New London woman went from teen mom to pharmacy school grad

Anissa Turner holds the music as her daughter Ariana, 8, practices on her Ukulele in their New London home Monday, May 18, 2015. Turner was a teen mother when she graduated from Waterford High School in 2008. This month she graduated from the University of St. Joseph School of Pharmacy.  (Sean D. Elliot/The Day)
Anissa Turner holds the music as her daughter Ariana, 8, practices on her Ukulele in their New London home Monday, May 18, 2015. Turner was a teen mother when she graduated from Waterford High School in 2008. This month she graduated from the University of St. Joseph School of Pharmacy. (Sean D. Elliot/The Day)

The odds weren't always in Anissa Turner's favor.  

Two weeks and six days before she gave birth to her daughter, Ariana, during her junior year at Waterford High School, her mother, Vicki, died unexpectedly.

Turner had to deal with the loss of her mother, come to terms with motherhood at 16 and make sure that neither of those major life events altered her plans for the future.

The challenges, she said, fueled her to do better. She graduated from high school in 2008 and the attended Eastern Connecticut State University, where she graduated in 2012 with a bachelor of science degree in biology and a minor in public health.

And earlier this month, she donned a cap and gown and received her doctorate in pharmacy from the  University of Saint Joseph School of Pharmacy in West Hartford.

She is currently working as a graduate intern at Rite Aid Pharmacy in East Lyme while she studies for her board and state exams, which are scheduled in July.

Turner was featured in The Day in 2008 in a series of profiles of graduating high school seniors. Her story drew lots of judgment -- some positive and some negative.

But her critics didn't know Turner. The young woman who is wiser than her 25 years. The young woman whose mission is to be a great example to her daughter. The young woman who wants to honor the sacrifices that her parents made for her.

Her message to the graduates who face challenges or what may seem insurmountable obstacles is simple: "Don't give up."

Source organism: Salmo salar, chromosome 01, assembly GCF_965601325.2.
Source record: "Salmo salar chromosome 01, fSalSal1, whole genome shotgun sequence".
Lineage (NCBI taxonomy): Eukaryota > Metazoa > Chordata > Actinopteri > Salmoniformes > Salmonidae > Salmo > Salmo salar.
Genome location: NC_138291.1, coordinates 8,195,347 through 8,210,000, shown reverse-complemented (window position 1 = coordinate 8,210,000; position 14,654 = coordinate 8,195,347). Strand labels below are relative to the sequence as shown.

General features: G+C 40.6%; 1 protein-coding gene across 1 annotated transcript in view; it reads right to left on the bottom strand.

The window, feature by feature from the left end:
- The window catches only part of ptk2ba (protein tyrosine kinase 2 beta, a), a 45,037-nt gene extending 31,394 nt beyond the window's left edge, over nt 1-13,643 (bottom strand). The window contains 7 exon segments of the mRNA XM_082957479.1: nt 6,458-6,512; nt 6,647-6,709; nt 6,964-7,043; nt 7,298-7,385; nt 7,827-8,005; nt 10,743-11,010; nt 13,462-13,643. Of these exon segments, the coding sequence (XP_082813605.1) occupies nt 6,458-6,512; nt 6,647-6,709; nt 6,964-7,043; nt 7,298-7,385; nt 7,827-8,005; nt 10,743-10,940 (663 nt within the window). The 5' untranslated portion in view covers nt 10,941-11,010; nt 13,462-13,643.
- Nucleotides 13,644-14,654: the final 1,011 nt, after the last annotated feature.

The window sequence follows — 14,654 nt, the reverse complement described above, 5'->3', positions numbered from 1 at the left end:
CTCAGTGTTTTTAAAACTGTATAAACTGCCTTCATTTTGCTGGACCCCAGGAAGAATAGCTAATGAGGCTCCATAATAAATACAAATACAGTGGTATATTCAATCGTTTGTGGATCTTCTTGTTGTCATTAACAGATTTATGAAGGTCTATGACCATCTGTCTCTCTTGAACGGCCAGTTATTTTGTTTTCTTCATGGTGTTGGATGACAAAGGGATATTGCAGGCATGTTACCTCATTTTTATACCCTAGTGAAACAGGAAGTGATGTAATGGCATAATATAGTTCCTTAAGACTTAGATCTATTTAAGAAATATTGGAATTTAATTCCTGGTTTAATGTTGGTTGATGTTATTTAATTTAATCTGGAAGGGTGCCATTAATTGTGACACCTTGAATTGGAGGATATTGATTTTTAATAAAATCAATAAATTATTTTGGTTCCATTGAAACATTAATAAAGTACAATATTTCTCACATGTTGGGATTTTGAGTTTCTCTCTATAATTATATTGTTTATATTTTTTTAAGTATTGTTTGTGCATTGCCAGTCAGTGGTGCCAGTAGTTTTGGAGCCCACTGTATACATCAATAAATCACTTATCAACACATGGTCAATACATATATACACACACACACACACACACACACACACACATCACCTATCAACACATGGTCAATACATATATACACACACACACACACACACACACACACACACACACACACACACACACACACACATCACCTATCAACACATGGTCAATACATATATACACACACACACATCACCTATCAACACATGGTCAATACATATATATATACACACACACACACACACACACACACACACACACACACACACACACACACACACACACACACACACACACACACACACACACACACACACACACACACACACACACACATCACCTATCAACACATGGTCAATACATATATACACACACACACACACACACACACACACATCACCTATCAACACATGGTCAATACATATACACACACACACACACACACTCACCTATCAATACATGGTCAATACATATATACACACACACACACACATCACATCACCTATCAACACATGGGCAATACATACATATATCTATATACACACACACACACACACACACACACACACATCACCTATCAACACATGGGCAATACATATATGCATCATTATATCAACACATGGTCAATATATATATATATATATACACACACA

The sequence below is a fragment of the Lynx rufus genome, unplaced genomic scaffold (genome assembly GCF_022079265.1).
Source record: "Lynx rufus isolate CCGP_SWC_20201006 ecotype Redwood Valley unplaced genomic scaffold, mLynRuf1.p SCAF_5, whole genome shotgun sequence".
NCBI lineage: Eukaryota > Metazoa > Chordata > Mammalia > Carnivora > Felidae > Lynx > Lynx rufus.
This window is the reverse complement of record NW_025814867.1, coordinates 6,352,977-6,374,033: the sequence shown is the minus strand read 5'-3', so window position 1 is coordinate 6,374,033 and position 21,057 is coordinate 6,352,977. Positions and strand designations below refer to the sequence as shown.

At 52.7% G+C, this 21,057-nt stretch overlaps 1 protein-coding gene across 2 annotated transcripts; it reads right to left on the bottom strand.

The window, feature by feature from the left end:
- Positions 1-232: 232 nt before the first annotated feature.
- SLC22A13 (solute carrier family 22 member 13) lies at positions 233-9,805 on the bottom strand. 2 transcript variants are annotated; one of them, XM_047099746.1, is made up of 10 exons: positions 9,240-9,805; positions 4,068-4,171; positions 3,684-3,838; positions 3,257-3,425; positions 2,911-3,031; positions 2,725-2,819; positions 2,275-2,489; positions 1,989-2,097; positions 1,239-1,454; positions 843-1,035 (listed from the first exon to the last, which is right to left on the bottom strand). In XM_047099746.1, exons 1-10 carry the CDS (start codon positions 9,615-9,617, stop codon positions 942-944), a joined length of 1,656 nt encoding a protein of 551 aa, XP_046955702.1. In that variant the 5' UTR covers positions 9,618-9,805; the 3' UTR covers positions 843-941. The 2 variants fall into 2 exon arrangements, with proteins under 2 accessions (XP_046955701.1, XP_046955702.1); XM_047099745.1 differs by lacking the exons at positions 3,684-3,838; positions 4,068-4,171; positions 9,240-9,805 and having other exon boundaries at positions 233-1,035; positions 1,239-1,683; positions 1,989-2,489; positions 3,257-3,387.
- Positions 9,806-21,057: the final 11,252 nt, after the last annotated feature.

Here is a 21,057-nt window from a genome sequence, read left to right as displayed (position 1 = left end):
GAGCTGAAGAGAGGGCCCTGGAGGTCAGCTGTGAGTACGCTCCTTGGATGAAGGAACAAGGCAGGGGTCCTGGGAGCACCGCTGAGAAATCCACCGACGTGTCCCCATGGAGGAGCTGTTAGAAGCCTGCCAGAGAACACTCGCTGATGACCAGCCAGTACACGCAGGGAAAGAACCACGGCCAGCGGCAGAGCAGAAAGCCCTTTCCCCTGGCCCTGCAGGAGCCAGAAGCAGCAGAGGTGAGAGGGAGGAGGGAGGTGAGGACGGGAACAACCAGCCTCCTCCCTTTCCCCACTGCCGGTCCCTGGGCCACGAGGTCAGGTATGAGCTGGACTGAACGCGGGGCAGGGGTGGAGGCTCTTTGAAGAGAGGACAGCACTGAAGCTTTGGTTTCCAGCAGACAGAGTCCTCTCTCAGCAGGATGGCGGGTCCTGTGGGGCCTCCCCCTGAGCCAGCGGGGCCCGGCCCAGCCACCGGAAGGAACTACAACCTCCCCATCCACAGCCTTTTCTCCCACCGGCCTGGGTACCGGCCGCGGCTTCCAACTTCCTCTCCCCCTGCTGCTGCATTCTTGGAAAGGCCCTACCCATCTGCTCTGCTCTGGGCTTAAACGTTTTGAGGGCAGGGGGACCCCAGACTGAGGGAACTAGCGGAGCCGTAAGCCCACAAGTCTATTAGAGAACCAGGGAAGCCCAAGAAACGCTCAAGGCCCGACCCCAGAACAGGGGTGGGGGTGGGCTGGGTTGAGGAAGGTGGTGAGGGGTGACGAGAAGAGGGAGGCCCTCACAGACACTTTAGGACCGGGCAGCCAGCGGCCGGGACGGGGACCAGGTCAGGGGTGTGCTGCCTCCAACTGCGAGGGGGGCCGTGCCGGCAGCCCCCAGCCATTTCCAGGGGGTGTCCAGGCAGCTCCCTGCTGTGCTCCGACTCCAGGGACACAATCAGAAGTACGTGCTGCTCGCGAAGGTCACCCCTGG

"I would say that staying focused now pays off huge in the future," said Turner. "So surrounding yourself with people who will support you and encourage you to be the best version of yourself will help you achieve that," said Turner.

Turner said her parents weren't happy when she told them she was pregnant and she completely understood why. Her parents, like many people, thought that her future would be over. College would be out of the question, they thought.

Turner, whose parents were divorced, moved in with her father, Richard, in New London after her mother's death. Vicki Turner was an advanced practice registered nurse and certified as a clinical nurse specialist in adult psychiatric-mental health nursing. Her dad, Richard Turner, was a Navy veteran and a computer programmer at the Naval Submarine Base.

"I wasn't going to give her up," Turner said of her 8-year-old daughter. "Despite the fact I had her young, I knew then that I had to set an example for her just as if I had her at 30."

Richard Turner told her that he would support Turner and her daughter if she continued in school. Turner said her dad wasn't thrilled with Ariana's dad, Andrew Lee, but remained supportive of the young relationship for the sake of their daughter. Lee and Turner have been a couple for 10 years now, and Turner says that Lee has been instrumental to her success. He has helped her and encouraged her when she thought she couldn't succeed.

Turner doesn't really talk to her daughter about having her so young because she doesn't want Ariana to ever feel she was a burden.

"Sure it wasn't easy, but I'm grateful that I have her," said Turner.

Turner said she missed out on normal teenage events. There were long nights of studying because she had to take care of her daughter during the day.